I Never Realized...!!!

Decorating By whisperingmadcow Updated 14 Dec 2008 , 4:53pm by indydebi

whisperingmadcow Posted 10 Dec 2008 , 8:32pm
post #1 of 9

http://www.cakecentral.com/modules.php?name=gallery&file=displayimage&pid=1292473

This is a 8" carrot cake I did for free for a friend at work. Another lady there loved it and asked me to make one for her daughter. She asked how much I would charge. Well, no one has ever paid me for a cake before so I wasn't really sure what to charge her so I just said $20.

Well, I did a Cost of Goods worksheet to see how much it cost just to make the cake. Turns out, with paper products included (cake circle and box) just to make the cake cost me $15 and some change! icon_surprised.gif That means I am only making a little over $4 for make this cake! icon_sad.gif I am make 20% off this deal.

I am so new at this. I feel uncomfortable asking $30 because I don't have a ton of experience and it didn't seem all that hard to make the first cake. But it just seems silly to make a cake for so cheap. Is this how it works? Do I charge less now because I am learning and just take the hit until my work gets better or do I just jump out there and ask for a minimum of $XXX amount of dollars?

8 replies
kelleym Posted 10 Dec 2008 , 8:35pm
post #2 of 9

Yep, it's expensive, and most people don't realize how much so unless they total their costs like you did.

Here' an article you might find helpful:

http://www.cakeboss.com/PricingGuideline.aspx

thumbs_up.gif

dldbrou Posted 12 Dec 2008 , 2:42am
post #3 of 9

Did you also include your electricity or gas to cook the cake? And how much are you worth per hour?

weirkd Posted 12 Dec 2008 , 2:57am
post #4 of 9

I would try to make atleast $10 on it even if you are new at it. You have to consider your time not just for the baking and decorating but also the grocery shopping, etc! You should charge them and not under charge them because when you get to a point where you think your work is good, their going to wonder why it was such a big jump in price. Then they will think your cheating them! Its really crazy! But if you dont let people walk all over you, you will feel much better about yourself. Believe me! Been there! Done that! And if they come back with the fact that they can get a cake at a grocery store cheaper tell them how their frozen, shipped to the store, thawed out and then they slap a can of premade icing out of lard on it! And their prices arent much cheaper!!!

dailey Posted 12 Dec 2008 , 11:04pm
post #5 of 9
Quote:
Originally Posted by dldbrou

Did you also include your electricity or gas to cook the cake? And how much are you worth per hour?




what do you all calculate for gas/electricity? also, good point about how much *you* are worth per hour...big difference between a beginner and seasoned cake designer...

JenniferMI Posted 14 Dec 2008 , 2:33pm
post #6 of 9

Yes, sometimes when you actually add up the cost to make a cake.... it will blow you away! People don't have a clue what goes into our profession. Don't be afraid to charge, if they don't want to pay it, they go somewhere else. Your time is valuable.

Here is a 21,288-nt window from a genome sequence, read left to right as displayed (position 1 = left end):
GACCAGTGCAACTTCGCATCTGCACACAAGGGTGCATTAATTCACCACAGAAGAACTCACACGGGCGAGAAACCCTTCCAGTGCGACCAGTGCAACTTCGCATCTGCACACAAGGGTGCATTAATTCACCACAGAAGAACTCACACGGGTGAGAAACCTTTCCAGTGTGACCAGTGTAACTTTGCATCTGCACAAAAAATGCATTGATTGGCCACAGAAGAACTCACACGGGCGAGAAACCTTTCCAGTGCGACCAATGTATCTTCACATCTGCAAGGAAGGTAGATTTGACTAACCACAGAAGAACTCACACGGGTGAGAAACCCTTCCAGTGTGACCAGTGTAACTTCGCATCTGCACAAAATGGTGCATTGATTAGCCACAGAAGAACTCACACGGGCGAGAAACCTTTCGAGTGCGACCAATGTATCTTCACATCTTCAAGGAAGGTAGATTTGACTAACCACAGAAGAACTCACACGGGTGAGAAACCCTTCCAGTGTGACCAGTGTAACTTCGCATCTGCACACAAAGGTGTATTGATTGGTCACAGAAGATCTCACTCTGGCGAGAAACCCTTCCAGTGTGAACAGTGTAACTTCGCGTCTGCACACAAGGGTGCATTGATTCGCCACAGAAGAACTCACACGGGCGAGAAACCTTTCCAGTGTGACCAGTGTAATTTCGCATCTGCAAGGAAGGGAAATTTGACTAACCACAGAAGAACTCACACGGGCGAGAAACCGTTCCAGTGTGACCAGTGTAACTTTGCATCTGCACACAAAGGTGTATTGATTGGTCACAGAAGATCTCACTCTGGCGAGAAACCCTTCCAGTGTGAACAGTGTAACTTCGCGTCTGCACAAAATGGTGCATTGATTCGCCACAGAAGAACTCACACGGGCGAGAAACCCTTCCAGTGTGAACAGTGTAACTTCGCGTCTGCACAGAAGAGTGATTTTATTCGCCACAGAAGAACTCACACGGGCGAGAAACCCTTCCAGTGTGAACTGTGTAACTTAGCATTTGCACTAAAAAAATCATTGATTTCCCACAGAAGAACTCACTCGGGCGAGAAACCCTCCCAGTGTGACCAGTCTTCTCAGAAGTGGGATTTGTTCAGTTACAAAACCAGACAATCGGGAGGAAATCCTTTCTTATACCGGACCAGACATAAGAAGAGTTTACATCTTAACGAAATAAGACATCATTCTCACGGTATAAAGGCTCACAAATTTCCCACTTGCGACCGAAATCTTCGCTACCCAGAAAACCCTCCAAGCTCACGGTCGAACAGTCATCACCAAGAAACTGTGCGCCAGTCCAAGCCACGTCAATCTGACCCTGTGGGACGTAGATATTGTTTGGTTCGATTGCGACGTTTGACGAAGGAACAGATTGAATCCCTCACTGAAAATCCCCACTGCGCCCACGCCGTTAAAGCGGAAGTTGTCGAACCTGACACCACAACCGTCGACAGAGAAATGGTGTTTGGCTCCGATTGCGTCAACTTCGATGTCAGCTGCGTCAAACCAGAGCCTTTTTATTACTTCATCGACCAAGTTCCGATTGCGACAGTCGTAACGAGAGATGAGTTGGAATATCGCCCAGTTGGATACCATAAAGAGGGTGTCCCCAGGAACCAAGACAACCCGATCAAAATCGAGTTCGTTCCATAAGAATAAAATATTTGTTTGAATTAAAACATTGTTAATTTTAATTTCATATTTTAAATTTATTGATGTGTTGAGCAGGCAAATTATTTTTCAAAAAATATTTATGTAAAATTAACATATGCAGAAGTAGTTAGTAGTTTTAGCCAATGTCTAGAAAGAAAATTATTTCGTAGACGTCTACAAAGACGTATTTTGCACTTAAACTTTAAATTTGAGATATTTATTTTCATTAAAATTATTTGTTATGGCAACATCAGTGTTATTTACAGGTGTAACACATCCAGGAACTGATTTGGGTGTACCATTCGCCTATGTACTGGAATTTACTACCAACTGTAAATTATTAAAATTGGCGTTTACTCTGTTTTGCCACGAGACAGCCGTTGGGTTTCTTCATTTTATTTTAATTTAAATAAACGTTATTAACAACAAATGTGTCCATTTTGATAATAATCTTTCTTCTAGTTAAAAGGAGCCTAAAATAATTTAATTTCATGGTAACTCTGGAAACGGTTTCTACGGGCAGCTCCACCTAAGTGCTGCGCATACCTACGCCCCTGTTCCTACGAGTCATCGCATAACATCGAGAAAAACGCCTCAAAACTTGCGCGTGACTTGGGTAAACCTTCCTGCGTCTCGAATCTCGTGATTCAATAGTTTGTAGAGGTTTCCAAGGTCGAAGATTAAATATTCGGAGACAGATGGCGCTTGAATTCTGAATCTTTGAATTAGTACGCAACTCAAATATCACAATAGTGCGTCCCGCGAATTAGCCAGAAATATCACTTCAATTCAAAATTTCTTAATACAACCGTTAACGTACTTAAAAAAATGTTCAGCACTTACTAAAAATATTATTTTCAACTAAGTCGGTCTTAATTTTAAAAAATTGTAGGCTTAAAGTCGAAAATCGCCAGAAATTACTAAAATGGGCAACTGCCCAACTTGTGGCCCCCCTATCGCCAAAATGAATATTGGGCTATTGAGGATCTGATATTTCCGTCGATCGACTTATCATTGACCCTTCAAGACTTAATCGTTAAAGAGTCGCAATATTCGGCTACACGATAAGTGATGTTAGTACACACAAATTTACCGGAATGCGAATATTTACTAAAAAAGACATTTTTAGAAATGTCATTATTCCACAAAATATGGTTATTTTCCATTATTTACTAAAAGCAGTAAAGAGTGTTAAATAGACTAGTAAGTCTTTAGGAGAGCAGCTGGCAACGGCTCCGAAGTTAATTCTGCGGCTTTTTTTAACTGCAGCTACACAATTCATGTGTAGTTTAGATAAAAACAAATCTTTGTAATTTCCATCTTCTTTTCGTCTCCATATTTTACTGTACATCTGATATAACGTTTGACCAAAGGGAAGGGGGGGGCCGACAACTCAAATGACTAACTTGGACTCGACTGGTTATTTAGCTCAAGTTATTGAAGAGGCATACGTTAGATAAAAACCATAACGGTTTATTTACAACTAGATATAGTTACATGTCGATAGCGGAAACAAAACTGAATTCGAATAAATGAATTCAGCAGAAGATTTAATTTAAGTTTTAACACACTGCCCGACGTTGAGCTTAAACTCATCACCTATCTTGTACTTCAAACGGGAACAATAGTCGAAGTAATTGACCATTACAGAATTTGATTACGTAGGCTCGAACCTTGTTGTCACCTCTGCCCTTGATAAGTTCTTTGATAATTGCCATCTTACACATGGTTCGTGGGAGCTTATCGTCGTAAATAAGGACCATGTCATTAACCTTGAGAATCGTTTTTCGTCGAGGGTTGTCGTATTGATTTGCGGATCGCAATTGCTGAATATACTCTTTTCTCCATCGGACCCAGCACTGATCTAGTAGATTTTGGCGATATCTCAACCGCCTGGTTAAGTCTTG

Jen icon_smile.gif

KathysCC Posted 14 Dec 2008 , 2:53pm
post #7 of 9
Quote:
Originally Posted by kelleym

Yep, it's expensive, and most people don't realize how much so unless they total their costs like you did.

Here' an article you might find helpful:

http://www.cakeboss.com/PricingGuideline.aspx

thumbs_up.gif




Thanks for posting this link. I've never seen it before and it is definitely eye-opening.

grammynan Posted 14 Dec 2008 , 2:54pm
post #8 of 9

Often newbies say they shouldn't charge as much until they get better at decorating. I say that's crazy! What you do as a beginner is heads and tails over what non-decorators can do. And they all go crazy over everything! "OH, THAT'S SO BEAUTIFUL!!!" Am I right?!! Go for it and charge them a fair price. You deserve it and improving as a decorator takes time and practice. You might as well get paid while you're doing it!!

indydebi Posted 14 Dec 2008 , 4:53pm
post #9 of 9

what grammynan said! If you are not sure what to value your time at, then look at it from a business standpoint: If you had to hire someone to do this cake, what would you pay them per hour and what are the expenses involved in that? And not just the hourly pay ... the social security expense paid by the employer; the employment (also known as unemployment) tax paid by the employer; the workers' comp costs; the cost of the accountant who charges you to do the payroll each month; the time for your "bookkeeper" to figure payroll and send it to the accountant.

Charging someone $10/hour for your time just isn't going to cut it.

As someone else said in another thread: If you can find a doctor or an accountant, or a realtor, who charges less just because he/she is "new", then send me those names so I can get the same deal!

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